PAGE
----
Minister Grant noted that visitors today are persons with discriminating taste and are not just looking for sun, sea and sand.
“The visitor of today is a more discerning visitor,” said the tourism minister. “It is a visitor who is seeking out new initiatives who want to see more of the history of the country and so historical sites come into play. It’s a visitor who wants a more authentic experience,” he said, noting that visitors do not want food that they are accustomed to but would rather have local cuisine.
“We have to take these things into account in mapping a policy and a position forward for the sustainability of the country,” said Minister Grant.
The tourism minister explained that St. Kitts and Nevis has to ensure that sites such as Brimstone Hill, which is a UNESCO designated heritage site, are preserved.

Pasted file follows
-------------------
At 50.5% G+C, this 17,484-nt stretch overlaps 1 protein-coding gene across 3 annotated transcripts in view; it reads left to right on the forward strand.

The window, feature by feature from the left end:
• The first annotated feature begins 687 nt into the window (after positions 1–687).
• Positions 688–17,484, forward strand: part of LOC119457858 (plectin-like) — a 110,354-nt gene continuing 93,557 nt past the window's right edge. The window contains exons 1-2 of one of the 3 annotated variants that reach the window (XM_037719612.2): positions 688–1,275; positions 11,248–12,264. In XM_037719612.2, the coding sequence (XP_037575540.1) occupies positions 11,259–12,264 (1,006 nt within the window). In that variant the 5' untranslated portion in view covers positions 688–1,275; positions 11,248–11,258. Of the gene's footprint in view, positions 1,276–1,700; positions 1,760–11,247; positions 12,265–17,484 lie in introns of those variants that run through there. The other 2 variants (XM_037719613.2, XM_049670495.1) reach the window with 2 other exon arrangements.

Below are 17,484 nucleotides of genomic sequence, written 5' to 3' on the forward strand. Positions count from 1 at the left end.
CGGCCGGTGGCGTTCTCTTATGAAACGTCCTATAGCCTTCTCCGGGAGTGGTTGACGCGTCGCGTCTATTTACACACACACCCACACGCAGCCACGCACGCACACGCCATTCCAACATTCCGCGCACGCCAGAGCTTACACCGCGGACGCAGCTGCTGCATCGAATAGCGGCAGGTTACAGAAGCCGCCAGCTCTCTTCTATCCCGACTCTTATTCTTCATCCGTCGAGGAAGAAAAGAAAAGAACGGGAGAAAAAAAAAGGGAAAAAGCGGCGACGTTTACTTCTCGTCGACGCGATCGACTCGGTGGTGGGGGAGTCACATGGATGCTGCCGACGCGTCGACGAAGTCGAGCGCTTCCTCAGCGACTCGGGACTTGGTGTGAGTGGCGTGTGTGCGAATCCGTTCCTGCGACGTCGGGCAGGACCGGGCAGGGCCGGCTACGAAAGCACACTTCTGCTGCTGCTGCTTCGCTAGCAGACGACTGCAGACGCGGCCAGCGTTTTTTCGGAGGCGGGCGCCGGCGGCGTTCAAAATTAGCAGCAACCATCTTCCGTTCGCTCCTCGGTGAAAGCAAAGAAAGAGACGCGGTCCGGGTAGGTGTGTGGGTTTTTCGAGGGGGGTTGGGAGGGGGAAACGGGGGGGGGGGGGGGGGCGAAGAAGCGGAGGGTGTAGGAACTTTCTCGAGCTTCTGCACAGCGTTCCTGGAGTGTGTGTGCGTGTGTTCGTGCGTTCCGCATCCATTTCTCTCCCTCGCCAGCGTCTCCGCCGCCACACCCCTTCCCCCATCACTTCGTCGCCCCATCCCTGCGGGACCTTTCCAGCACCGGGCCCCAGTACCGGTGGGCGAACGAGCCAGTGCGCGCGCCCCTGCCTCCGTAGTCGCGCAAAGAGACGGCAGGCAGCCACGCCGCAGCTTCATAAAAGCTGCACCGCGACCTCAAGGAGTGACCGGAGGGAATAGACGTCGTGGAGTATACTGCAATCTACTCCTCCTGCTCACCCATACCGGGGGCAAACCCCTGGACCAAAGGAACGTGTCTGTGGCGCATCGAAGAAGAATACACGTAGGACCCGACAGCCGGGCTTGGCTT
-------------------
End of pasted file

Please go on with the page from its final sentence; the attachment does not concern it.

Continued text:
“We have to make sure we pump sufficient amounts of funds and resources to keep it properly maintained in the pristine condition that it is in. That is why we have to charge people what is necessary to enter.”
Minister Grant also stated that our overall natural history should be preserved.
With regards to sustainable tourism and climate change, Minister Grant made reference to the sargassum (type of seaweed) that recently washed up on the shores. The minister noted that this affects tourism as visitors expect to enjoy clean beaches. Therefore, measures will be put in place to address those concerns.
The tourism minister also noted that sustaining our marine life is important.
“We are also looking at establishing marine parks because there is that visitor who wants to find an area they would want to go to that is pristine and preserved for their niche market. So these are the kinds of things that we need to do.”
The tourism minister also revealed plans to preserve the landscape as buildings are being erected that take away from the scenery. Building codes are currently being discussed in Cabinet.